Biometric trends in security
The biometric era that many foresee should be based on several biometric identifiers, rather than a single trait, a prominent biometric researcher contends.
Government and commercial interest in biometric technology, which measures unique body characteristics such as fingerprints or iris patterns to determine identity, has swelled during the last several years as the vulnerabilities of traditional security measures have become increasingly apparent. While no single biometric identifier produces completely accurate recognition results, a combination of biometric measures could give system users nearly perfect accuracy, said Anil K. Jain, a Michigan State University computer science and engineering professor who has written several books on biometrics.
“One way to improve accuracy is to combine biometric traits,” Jain said. “I think this is the way we should go.”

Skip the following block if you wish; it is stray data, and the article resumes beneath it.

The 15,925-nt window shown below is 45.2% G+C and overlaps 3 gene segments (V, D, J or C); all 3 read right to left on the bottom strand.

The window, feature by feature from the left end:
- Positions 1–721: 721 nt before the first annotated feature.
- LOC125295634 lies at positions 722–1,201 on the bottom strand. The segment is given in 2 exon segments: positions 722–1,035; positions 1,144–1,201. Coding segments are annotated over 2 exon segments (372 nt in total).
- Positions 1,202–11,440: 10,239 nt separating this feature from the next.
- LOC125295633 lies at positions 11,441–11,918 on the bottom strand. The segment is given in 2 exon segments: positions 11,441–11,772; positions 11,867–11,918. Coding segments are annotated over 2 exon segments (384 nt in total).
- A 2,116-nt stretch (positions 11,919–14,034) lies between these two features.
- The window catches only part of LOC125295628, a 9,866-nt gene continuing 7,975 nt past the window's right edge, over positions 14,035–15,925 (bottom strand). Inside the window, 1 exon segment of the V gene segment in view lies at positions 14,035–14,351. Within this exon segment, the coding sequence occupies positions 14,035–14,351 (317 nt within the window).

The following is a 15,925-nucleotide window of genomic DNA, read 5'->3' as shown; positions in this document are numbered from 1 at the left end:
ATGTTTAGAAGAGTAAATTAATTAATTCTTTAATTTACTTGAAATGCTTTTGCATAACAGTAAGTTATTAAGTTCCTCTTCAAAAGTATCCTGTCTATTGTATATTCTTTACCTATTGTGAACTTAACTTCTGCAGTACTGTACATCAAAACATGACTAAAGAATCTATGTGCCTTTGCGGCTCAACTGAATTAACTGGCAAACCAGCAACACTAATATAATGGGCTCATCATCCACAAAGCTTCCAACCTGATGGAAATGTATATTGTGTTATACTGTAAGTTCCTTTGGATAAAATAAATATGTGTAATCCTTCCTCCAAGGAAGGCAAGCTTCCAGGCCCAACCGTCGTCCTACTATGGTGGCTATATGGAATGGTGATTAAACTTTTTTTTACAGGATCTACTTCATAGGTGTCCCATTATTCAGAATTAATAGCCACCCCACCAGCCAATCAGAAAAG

Jain discussed what he described as the “new paradigm for security” at a Jan. 25 seminar sponsored by Mizzou Engineering’s Center for Cyber Security Research. The year-old center focuses on such computer system security issues as biometrics and sensor network security.
Biometric systems are already at work in U.S. military and business operations in the form of fingerprint sensors, but such scanners can be fooled, Jain said. He said that adding face and voice recognition biometrics—which would require no more technology than that already available on many cell phones—could greatly reduce the fingerprint identifier’s error rate.
Researchers are investigating other biometric characteristics, including ear shape and gait patterns, in hopes of coming up with new measures that would be both unique and permanent as well as universal, he said. Jain believes a combination of these new and older methods can foil attacks as well as decrease identification errors.
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